Table of Contents

What is the Grünfeld Defense?

The Grünfeld Defense is one of Black’s most combative opening lines against 1.d4 2.c4.

1.d4 Nf6

2.c4 g6

3.Nc3 d5

The Grünfeld DefenseThe Grünfeld Defense

The defense is named after the Austrian chess player, Ernst Franz Grünfeld (1893 – 1962). Black allows White to build a big centre after:

4.cxd5 Nxd5

5.e4 Nxc3

6.bxc3

The Grünfeld Defense, Exchange Variation

How strange this must have looked in an age where everyone wanted to build such a centre! Yet when Grünfeld played this way in the 1920s the world was witnessing the rise of the Hypermoderns, a group of players who challenged the established concepts of the strong centre. The argument was that the centre could become a liability if Black knows how to attack it in good time.

In the Grünfeld Defense such attacks come from both pawns and pieces. …c7-c5, …Bg7, …Nc6 and …Qa5 are all good ways of applying pressure against the white pawn centre and this is where the main battle will be fought. If Black can dismantle or at least compromise the centre then he will be able to play for the advantage, but if White can keep the centre strong and stable then Black will remain cramped all the way through to the endgame, where he can be squeezed off the board.

Grünfeld Defense Practitioners

The unbalanced nature of the resulting positions makes the Grünfeld Defense an ideal weapon for players who like to play for a win as Black. This is why it attracted the considerable attention of World Champions Vasily Smyslov, Bobby Fischer and Garry Kasparov. Viktor Korchnoi, possibly the greatest ‘disturber of the peace’ of all, had a lot of success with the Grünfeld too and Peter Svidler is the current number one expert in the defense.

The Grünfeld drifted in and out of fashion over the course of several decades but when Kasparov used it (not entirely successfully) against Anatoly Karpov in their extraordinary title matches the amount of theory attached to the opening predictably started to grow like never before.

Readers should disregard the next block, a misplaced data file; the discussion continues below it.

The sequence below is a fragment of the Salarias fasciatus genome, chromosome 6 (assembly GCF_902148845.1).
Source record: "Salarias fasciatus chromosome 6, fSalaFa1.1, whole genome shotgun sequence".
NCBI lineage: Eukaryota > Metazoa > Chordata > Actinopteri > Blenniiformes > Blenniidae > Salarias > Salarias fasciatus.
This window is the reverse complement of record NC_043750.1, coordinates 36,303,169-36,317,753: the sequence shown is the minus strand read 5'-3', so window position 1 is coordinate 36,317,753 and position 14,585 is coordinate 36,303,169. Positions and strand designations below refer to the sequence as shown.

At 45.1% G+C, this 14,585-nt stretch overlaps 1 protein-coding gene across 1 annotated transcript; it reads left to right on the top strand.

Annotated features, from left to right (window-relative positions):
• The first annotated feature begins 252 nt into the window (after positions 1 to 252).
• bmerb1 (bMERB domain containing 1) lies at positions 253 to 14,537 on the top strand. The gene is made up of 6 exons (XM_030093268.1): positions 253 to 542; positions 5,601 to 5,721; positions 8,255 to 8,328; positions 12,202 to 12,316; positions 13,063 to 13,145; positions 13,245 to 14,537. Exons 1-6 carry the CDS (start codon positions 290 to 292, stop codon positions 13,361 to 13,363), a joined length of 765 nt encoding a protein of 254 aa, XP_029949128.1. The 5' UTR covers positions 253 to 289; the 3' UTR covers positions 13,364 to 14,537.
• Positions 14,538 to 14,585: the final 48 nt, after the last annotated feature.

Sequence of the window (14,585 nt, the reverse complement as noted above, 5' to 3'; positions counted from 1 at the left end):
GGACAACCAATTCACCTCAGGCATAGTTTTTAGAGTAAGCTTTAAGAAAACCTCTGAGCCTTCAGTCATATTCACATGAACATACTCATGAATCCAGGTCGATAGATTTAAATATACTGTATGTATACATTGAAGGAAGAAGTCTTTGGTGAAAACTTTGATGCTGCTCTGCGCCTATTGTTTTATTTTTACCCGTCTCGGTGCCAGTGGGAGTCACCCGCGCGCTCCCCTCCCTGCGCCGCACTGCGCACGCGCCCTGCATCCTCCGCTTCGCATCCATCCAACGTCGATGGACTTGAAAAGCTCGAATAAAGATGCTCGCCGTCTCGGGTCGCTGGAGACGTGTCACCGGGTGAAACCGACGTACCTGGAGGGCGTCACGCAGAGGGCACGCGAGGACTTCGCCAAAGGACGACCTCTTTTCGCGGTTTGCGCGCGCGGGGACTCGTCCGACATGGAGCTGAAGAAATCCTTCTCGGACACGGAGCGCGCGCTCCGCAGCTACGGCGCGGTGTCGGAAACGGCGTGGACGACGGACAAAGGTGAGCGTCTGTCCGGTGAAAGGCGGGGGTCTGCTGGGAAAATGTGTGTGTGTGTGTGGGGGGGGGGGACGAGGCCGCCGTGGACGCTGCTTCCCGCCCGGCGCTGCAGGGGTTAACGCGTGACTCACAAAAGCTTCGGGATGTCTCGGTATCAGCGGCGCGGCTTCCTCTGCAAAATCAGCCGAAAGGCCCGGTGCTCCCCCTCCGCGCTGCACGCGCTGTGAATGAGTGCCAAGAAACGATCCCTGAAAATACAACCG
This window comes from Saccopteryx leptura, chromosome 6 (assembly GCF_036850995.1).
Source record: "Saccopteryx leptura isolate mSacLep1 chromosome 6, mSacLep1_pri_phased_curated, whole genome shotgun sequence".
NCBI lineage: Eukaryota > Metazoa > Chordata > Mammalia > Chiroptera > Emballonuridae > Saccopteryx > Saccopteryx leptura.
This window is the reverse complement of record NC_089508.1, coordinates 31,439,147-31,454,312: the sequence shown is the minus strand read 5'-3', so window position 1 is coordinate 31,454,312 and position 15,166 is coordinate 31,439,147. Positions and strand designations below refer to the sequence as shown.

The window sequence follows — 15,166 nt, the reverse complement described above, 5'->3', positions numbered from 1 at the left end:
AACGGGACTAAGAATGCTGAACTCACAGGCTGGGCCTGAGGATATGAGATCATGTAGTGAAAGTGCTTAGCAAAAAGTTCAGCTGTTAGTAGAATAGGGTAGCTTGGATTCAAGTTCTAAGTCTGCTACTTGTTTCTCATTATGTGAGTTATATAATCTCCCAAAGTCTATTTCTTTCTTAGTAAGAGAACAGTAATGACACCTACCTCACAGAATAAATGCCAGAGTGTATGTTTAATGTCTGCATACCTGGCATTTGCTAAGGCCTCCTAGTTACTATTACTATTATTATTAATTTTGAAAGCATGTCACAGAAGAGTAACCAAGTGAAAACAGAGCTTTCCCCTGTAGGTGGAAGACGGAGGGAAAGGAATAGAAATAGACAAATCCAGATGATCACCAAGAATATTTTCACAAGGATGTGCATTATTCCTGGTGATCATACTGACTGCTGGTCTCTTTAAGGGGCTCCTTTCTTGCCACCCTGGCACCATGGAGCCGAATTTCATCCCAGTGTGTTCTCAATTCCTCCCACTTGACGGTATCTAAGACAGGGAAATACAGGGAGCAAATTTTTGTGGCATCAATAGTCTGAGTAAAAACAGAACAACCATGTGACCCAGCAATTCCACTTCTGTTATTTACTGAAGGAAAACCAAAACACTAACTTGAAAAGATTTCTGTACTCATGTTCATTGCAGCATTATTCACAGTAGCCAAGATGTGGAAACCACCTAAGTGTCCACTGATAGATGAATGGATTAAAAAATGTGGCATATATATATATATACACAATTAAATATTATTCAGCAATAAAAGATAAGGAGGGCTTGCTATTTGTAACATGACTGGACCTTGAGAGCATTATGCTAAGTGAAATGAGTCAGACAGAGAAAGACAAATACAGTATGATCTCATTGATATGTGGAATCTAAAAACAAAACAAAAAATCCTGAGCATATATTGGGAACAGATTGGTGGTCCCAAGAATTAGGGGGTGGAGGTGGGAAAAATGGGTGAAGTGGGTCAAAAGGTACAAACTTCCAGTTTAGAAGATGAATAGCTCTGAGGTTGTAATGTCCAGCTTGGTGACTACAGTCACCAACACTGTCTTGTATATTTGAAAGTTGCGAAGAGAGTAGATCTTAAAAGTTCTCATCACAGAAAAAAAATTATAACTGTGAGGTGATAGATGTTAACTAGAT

White has numerous options to the Exchange Variation, most of which require very careful handling by Black. These include the following.

The Russian System

1.d4 Nf6

2.c4 g6

3.Nc3 d5

4.Nf3 Bg7

5.Qb3

The Russian System

This is White’s major alternative to the Exchange Variation. White’s queen adds significant pressure to d5. Black normally plays 5…dxc4 here and has various ways to try and take advantage of the queen being out very early in the game. Black needs to do plenty of homework here, just as he does to face the Exchange Variation.

Taimanov’s Variation

1.d4 Nf6

2.c4 g6

3.Nc3 d5

4.Nf3 Bg7

5.Bg5

 

Taimanov's Variation

The idea is to head into more positional waters, in which White’s good development will help him gain a slight edge. Black usually tries to muddy the waters quickly with 5…Ne4.

Bf4 Systems

1.d4 Nf6

2.c4 g6

3.Nc3 d5

4.Bf4

The 4 Bf4 Grünfeld

This system is recommended in a number of books and needs to be taken seriously, although Black has good chances of equalizing with standard Grünfeld moves such as ….c7-c5.

The Neo-Grünfeld

1.d4 Nf6

2.c4 g6

3.g3 d5

The Neo-Grünfeld

White avoids the main battlefield and opts for a more positional approach.

There are also more eccentric systems, such as:

1.d4 Nf6

2.c4 g6

3.Nc3 d5

4.cxd5 Nxd5

5.Na4

Grünfeld Defense 5.Na4

Moving the knight to the side of the board looks ridiculous, but the motivation for White is the desire to play 6.e4, hitting the Black knight, which cannot then make the typical Grünfeld trade for the knight on c3.

 

The Grünfeld Defense: New Chessable Courses

Anyone wanting to investigate this fascinating opening in greater details may like to know about our new Chessable course: Lifetime Repertoires: Peter Svidler’s Grünfeld − Part 1.

Lifetime Repertoires: Peter Svidler's Grünfeld − Part 1

A Short and Sweet version of the course is also available.

Short and Sweet: Grünfeld

More Chess Opening Basics

Here are links to the other parts of our series on Chess Opening Basics. More openings will be added soon.

Arkhangelsk Defense

Budapest Gambit

Catalan

Caro-Kann Defense

The Chigorin Defense

Göring Gambit

The Jaenisch Gambit

Leningrad Dutch

London System

Najdorf Sicilian

Nimzo-Indian Defense

Queen’s Gambit Declined

Ragozin Defense

Ruy Lopez, Cozio Defense

Ruy Lopez, Exchange Variation

Sicilian Wing Gambit

Semi-Slav Defense

Symmetrical English

Taimanov Sicilian

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